In Technology/Innovation, Translation/Localization

The Internet is, perhaps, the most powerful tool in the world. It even has the power to get people to take their prescription medications! For pharmacies, ensuring “patient adherence” with prescription medications means better business.

What is Patient Adherence?

The concept of getting people to “do what the doctor ordered,” whether it’s physical therapy, or getting surgery, or taking prescription medications, is called “patient adherence.” Lack of patient adherence is incredibly costly:

  • 125,000 deaths per year in the U.S.
  • Responsible for 10% of all hospitalizations
  • Costs the U.S. health system $100 and $289 billion each year.[1]

A Major Challenge: Medication Adherence

A subset of patient adherence is medication adherence, which is patients taking prescription medication as ordered. Medication adherence is one of the biggest challenges in healthcare. Studies show a third of kidney transplant patients don’t take their anti-rejection medications. Nearly half of heart attack victims don’t take their blood pressure meds. Half of children with asthma don’t follow doctor’s instructions for their inhalers.[2] In fact, medication nonadherence rates range from 25 to 50%.[3]

Increased Adherence Benefits Everyone

When a tool becomes available to increase patient adherence, it benefits everyone. First and foremost, patient adherence saves lives. People get and stay healthier. Hospitals and clinics avoid overcrowding. Public and private insurers and funders pay less. Resources are freed up to conduct and fund research.

Online Patient Portals Increase Adherence

Online patient portals demonstrably increase medication adherence. For example, in an extensive study of diabetes patients taking statins, both occasional and exclusive users of online prescription refill services showed substantially higher levels after starting to use online services (by 24-26%).[4] A similar study confirmed that use of patient portals is linked to increased medication adherence across all racial and ethnic groups.[5]

Patient Portals in Other Languages

Limited English Proficient (LEP) patients likewise show increased adherence when using online portals. Unfortunately, LEP patients don’t use patient portals as often. [6] A quick review of popular portal systems used by hospital networks and pharmacies may explain why: very few patient portals are available in languages other than English (and sometimes Spanish).[7]

Multilingual Means Better Business

Common sense tells us that people cannot use an online system written in a language they cannot read. In the U.S. around 22% of the population speaks a language other than English at home.  There are just under 26 million Limited English Proficient individuals in the U.S.  (9% of the population).[8]  That is a whole lot of consumers just waiting to be engaged.

And, of course, retail pharmacies sell a lot more than prescription medications. When it comes to selling everything but prescriptions, research shows that 75% of consumers prefer to buy products in their native language and 60% rarely or never buy from English-only websites.[9]

For retail pharmacies, then, providing online language access for LEP individuals is good business decision. Consumers able to log in and manage their prescriptions online, in their own language, and also browse retail offerings on a translated website are poised to purchase.   Offering localized patient portals as well as websites and/or mobile apps, along with phone and/or video interpreting services in-store, creates positive customer experiences and brand loyalty.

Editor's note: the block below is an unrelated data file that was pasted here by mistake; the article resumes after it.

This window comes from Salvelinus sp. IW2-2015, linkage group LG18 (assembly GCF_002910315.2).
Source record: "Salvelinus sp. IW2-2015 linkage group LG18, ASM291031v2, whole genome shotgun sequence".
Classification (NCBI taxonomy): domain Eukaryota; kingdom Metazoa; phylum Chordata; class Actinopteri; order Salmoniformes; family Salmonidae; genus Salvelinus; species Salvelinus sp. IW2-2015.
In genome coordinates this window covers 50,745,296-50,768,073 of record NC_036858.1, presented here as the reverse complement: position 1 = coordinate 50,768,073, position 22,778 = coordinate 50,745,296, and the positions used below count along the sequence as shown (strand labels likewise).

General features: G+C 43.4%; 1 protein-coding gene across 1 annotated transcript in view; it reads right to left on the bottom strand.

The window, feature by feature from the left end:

Vocalink Global supports software and mobile application developers, web designers, pharmacies, and other healthcare providers to create inclusive online environments for Limited English Proficient consumers. Want to learn more? Connect with us today!

 

FOOTNOTES:

[1] The Cost of Not Taking Your Medicine, https://www.nytimes.com/2017/04/17/well/the-cost-of-not-taking-your-medicine.html

[2] Id.; citing https://www.scholars.northwestern.edu/en/publications/medication-understanding-non-adherence-and-clinical-outcomes-amon-2 and https://www.ncbi.nlm.nih.gov/pubmed/25664620 .

[3] Adherence and healthcare costs, https://www.ncbi.nlm.nih.gov/pmc/articles/PMC3934668/

[4]Use of the Refill Function through an Online Patient Portal is Associated with Improved Adherence to Statins in an Integrated Health System,   https://www.ncbi.nlm.nih.gov/pmc/articles/PMC4005993/.

[5] Refilling medications through an online patient portal: consistent improvements in adherence across racial/ethnic groups, https://www.ncbi.nlm.nih.gov/pubmed/26335983

[6] Casillas, A., Moreno, G., Grotts, J. et al. J. Racial and Ethnic Health Disparities (2018). https://doi.org/10.1007/s40615-018-0487-9

[7] In fact, this author could only find one portal available in languages other than English or Spanish after a couple of hours of research online: https://getrealhealth.com/instantphr/

[8]  https://www.migrationpolicy.org/article/immigrants-us-states-fastest-growing-foreign-born-populations#Languages

[9] Survey of 3,000 Online Shoppers Across 10 Countries Finds that 60% Rarely or Never Buy from English-only Websites, https://www.commonsenseadvisory.com/Default.aspx?Contenttype=ArticleDet&tabID=64&Aid=21500

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